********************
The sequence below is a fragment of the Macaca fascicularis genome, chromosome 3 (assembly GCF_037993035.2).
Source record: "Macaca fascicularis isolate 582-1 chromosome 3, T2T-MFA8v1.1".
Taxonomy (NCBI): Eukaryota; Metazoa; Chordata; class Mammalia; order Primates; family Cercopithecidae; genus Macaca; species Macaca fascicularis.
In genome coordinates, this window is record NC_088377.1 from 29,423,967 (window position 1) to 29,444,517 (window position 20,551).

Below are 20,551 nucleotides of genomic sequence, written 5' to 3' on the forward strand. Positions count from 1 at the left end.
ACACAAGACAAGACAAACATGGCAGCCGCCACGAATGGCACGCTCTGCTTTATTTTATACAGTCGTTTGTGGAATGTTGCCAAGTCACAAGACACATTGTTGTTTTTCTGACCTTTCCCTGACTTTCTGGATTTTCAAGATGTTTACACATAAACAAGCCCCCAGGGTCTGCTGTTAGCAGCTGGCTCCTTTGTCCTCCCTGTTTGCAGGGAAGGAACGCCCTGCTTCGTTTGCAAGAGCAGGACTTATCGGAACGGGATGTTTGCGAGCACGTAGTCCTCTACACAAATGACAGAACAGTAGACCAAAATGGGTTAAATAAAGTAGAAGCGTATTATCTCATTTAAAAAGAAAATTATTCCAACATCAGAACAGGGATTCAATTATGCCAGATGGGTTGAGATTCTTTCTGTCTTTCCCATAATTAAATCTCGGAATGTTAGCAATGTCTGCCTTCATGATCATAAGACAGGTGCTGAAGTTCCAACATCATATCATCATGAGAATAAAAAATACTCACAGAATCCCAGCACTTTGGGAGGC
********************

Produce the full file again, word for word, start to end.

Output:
The sequence below is a fragment of the Macaca fascicularis genome, chromosome 3 (assembly GCF_037993035.2).
Source record: "Macaca fascicularis isolate 582-1 chromosome 3, T2T-MFA8v1.1".
Taxonomy (NCBI): Eukaryota; Metazoa; Chordata; class Mammalia; order Primates; family Cercopithecidae; genus Macaca; species Macaca fascicularis.
In genome coordinates, this window is record NC_088377.1 from 29,423,967 (window position 1) to 29,444,517 (window position 20,551).

Below are 20,551 nucleotides of genomic sequence, written 5' to 3' on the forward strand. Positions count from 1 at the left end.
ACACAAGACAAGACAAACATGGCAGCCGCCACGAATGGCACGCTCTGCTTTATTTTATACAGTCGTTTGTGGAATGTTGCCAAGTCACAAGACACATTGTTGTTTTTCTGACCTTTCCCTGACTTTCTGGATTTTCAAGATGTTTACACATAAACAAGCCCCCAGGGTCTGCTGTTAGCAGCTGGCTCCTTTGTCCTCCCTGTTTGCAGGGAAGGAACGCCCTGCTTCGTTTGCAAGAGCAGGACTTATCGGAACGGGATGTTTGCGAGCACGTAGTCCTCTACACAAATGACAGAACAGTAGACCAAAATGGGTTAAATAAAGTAGAAGCGTATTATCTCATTTAAAAAGAAAATTATTCCAACATCAGAACAGGGATTCAATTATGCCAGATGGGTTGAGATTCTTTCTGTCTTTCCCATAATTAAATCTCGGAATGTTAGCAATGTCTGCCTTCATGATCATAAGACAGGTGCTGAAGTTCCAACATCATATCATCATGAGAATAAAAAATACTCACAGAATCCCAGCACTTTGGGAGGC